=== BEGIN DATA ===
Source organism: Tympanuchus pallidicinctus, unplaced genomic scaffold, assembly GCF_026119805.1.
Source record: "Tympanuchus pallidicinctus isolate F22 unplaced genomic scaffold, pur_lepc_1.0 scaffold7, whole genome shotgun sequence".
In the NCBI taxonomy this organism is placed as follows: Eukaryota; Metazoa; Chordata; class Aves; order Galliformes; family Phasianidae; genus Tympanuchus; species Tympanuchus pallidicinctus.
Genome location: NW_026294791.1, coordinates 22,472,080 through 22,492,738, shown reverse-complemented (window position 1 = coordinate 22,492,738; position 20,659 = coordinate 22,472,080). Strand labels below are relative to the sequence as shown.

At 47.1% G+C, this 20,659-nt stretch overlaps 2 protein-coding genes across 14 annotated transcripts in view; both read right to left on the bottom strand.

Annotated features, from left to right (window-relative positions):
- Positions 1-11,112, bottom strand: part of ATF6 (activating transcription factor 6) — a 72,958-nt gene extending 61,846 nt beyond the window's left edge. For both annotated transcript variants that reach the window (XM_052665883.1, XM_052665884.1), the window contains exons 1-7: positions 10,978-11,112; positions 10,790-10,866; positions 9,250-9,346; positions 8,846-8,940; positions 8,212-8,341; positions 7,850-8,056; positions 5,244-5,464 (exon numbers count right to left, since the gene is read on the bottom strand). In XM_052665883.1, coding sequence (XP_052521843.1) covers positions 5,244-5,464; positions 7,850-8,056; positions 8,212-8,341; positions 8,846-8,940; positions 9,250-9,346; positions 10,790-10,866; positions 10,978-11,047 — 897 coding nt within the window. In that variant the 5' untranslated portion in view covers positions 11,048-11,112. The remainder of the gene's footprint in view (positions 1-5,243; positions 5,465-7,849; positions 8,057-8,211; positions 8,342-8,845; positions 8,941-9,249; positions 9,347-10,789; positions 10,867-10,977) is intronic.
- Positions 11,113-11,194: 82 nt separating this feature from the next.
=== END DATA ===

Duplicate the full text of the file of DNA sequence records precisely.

Source organism: Tympanuchus pallidicinctus, unplaced genomic scaffold, assembly GCF_026119805.1.
Source record: "Tympanuchus pallidicinctus isolate F22 unplaced genomic scaffold, pur_lepc_1.0 scaffold7, whole genome shotgun sequence".
In the NCBI taxonomy this organism is placed as follows: Eukaryota; Metazoa; Chordata; class Aves; order Galliformes; family Phasianidae; genus Tympanuchus; species Tympanuchus pallidicinctus.
Genome location: NW_026294791.1, coordinates 22,472,080 through 22,492,738, shown reverse-complemented (window position 1 = coordinate 22,492,738; position 20,659 = coordinate 22,472,080). Strand labels below are relative to the sequence as shown.

At 47.1% G+C, this 20,659-nt stretch overlaps 2 protein-coding genes across 14 annotated transcripts in view; both read right to left on the bottom strand.

Annotated features, from left to right (window-relative positions):
- Positions 1-11,112, bottom strand: part of ATF6 (activating transcription factor 6) — a 72,958-nt gene extending 61,846 nt beyond the window's left edge. For both annotated transcript variants that reach the window (XM_052665883.1, XM_052665884.1), the window contains exons 1-7: positions 10,978-11,112; positions 10,790-10,866; positions 9,250-9,346; positions 8,846-8,940; positions 8,212-8,341; positions 7,850-8,056; positions 5,244-5,464 (exon numbers count right to left, since the gene is read on the bottom strand). In XM_052665883.1, coding sequence (XP_052521843.1) covers positions 5,244-5,464; positions 7,850-8,056; positions 8,212-8,341; positions 8,846-8,940; positions 9,250-9,346; positions 10,790-10,866; positions 10,978-11,047 — 897 coding nt within the window. In that variant the 5' untranslated portion in view covers positions 11,048-11,112. The remainder of the gene's footprint in view (positions 1-5,243; positions 5,465-7,849; positions 8,057-8,211; positions 8,342-8,845; positions 8,941-9,249; positions 9,347-10,789; positions 10,867-10,977) is intronic.
- Positions 11,113-11,194: 82 nt separating this feature from the next.